Mitt Romney needs a better defense for RomneyCare
Mitt Romney is struggling to find a defense for RomneyCare, the health care legislation passed when he was governor of Massachusetts. Romney's present argument is a legalistic and not very compelling one. On Good Morning America today, Romney said that despite the fact that the Massachusetts law contains the same individual mandate that a federal judge ruled was unconstitutional in ObamaCare, RomneyCare is different because it does not run afoul of the Commerce Clause, which is a limitation on the federal government. That's an accurate statement, but utterly beside the point.
Romney will be savaged because he adopted a plan that made ObamaCare and the notion of compulsory insurance (the individual mandate) popular.
For a preview of what is in store for Romney, it's worth looking back to the last presidential contest, when candidate Barack Obama opposed the individual mandate and Hillary Clinton supported it. Here's an excerpt from my 2007 interview with Cato's John Tanner:
Tanner notes that the [Clinton] plan is "a lot like Massachusetts" - referring to Romney's Commonwealth Care- which is not surprising since the same guru, MIT's Jonathan Gruber advised Clinton, Obama and Romney in developing health care plans that eschew a single payer system but regulate insurance and require government bureaucracy to enforce its edicts. Tanner notes that Clinton has tried to mask the degree of government control by repeatedly referring to "choice" and declaring that anyone can keep their current plan if they like. This, he says, is simply false. By requiring individuals to maintain their own insurance Hillary (like similar Democratic plans) must then set out "a minimum definition of what insurance is." Therefore, if your current plan doesn't measure up to Clinton's minimum guidelines "you do have to give it up."
What is wrong with requiring individuals to carry their own insurance? Tanner notes there is a certain appeal to individual responsibility in that "if you get hit by a bus we have to subsidize you" when you go into an emergency room. However, he notes that uncompensated costs are generally inflated by health care experts and represent only about 2 ½% of healthcare costs. Tanner contends that this problem hardly justifies the drawbacks of an individual mandated insurance system. . . .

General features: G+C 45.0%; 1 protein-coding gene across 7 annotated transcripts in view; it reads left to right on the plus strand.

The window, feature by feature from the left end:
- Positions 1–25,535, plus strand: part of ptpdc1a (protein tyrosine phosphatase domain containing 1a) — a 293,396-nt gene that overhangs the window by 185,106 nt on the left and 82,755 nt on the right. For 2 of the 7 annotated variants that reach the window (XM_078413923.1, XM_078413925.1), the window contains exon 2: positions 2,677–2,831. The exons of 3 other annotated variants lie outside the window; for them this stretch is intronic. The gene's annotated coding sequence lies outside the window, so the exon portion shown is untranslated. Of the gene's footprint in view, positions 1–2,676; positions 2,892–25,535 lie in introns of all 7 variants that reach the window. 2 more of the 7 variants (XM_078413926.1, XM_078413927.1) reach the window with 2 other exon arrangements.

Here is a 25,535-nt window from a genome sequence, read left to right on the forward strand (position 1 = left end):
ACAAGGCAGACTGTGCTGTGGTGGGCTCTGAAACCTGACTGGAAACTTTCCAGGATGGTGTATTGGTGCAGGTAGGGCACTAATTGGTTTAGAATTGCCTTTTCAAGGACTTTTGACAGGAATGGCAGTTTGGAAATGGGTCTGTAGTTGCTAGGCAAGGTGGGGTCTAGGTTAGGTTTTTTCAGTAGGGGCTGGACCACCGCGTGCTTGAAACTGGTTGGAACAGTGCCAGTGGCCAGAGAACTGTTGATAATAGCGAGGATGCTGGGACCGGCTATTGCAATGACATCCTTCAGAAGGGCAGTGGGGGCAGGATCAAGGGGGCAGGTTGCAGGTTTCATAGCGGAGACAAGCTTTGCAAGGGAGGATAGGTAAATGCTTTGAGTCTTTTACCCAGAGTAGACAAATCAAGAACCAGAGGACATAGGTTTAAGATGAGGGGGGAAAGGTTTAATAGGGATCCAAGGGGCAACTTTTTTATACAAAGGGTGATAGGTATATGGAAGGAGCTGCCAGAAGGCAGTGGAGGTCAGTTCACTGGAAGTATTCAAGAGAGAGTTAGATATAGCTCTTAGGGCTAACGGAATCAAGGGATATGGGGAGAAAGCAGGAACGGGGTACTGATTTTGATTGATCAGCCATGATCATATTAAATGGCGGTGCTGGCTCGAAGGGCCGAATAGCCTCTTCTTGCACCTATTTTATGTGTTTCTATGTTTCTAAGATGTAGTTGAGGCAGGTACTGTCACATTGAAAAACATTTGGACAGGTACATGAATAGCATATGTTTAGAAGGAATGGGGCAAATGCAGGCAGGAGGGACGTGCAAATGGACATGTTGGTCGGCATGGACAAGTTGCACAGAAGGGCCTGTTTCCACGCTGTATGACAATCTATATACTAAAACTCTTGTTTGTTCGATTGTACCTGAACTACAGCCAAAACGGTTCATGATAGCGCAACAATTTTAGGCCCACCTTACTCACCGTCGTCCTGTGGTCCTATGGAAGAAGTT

Tanner is critical of Republicans like Romney in Massachusetts and Arnold Schwarzenegger who "conceded this argument that you must cover everyone" which inevitably led to individual mandate based plans. Tanner says that conservative should focus on bringing down costs and improving quality through market based reforms including which move away from employer based insurance coverage to individually purchased insurance.
This is not merely a think tank debate. Conservatives, from Tea Partyers to the speaker of the House, have argued not only about the constitutionality of ObamaCare, but about the infringement on personal freedom that it entails. That is applicable whether the state or the federal government is forcing you to buy insurance.
David Axelrod got this one correct when he talked to USA Today about potential 2012 matchups:
"We got some good ideas from him," said Axelrod in a clear effort to highlight Romney's involvement with implementing a law similar to that which is so disliked among Republicans nationwide.
This is true, since both relied on the same health-care guru.
Then there are the practical arguments against RomneyCare, many of which are identical to the points Rep. Paul Ryan (R-Wisc.) and others have raised in opposition to ObamaCare. Grace Marie-Turner argued in the Wall Street Journal last March:
While Massachusetts' uninsured rate has dropped to around 3%, 68% of the newly insured since 2006 receive coverage that is heavily or completely subsidized by taxpayers. While Mr. Romney insisted that everyone should pay something for coverage, that is not the way his plan has turned out. More than half of the 408,000 newly insured residents pay nothing, according to a February 2010 report by the Massachusetts Health Connector, the state's insurance exchange.
Another 140,000 remained uninsured in 2008 and were either assessed a penalty or exempted from the individual mandate because the state deemed they couldn't afford the premiums.
Mr. Romney's promise that getting everyone covered would force costs down also is far from being realized. One third of state residents polled by Harvard researchers in a study published in "Health Affairs" in 2008 said that their health costs had gone up as a result of the 2006 reforms. A typical family of four today faces total annual health costs of nearly $13,788, the highest in the country. Per capita spending is 27% higher than the national average.
She also was farsighted in identifying a further problem for Romney:
One of the challengers Mr. Romney could face in 2012 is Gov. Mitch Daniels of Indiana. Mr. Daniels went in a very different direction in tackling the problem of the uninsured. He created a program targeted to lower-income uninsured people who weren't eligible for Medicaid or employer insurance. Mr. Daniels's Healthy Indiana program has a fixed budget and relies on shared responsibility between the newly insured and the government in managing health spending.
Romney has many assets as a candidate, but he needs to come up with a better response to critics who will drill down on his greatest liability. I have thought what that might be. I've asked those supportive of his candidacy: What's the defense for RomneyCare? I've yet to hear a satisfying answer. But it is early. Perhaps Romney and his team will come up with something. But first they need to drop their legalistic argument.
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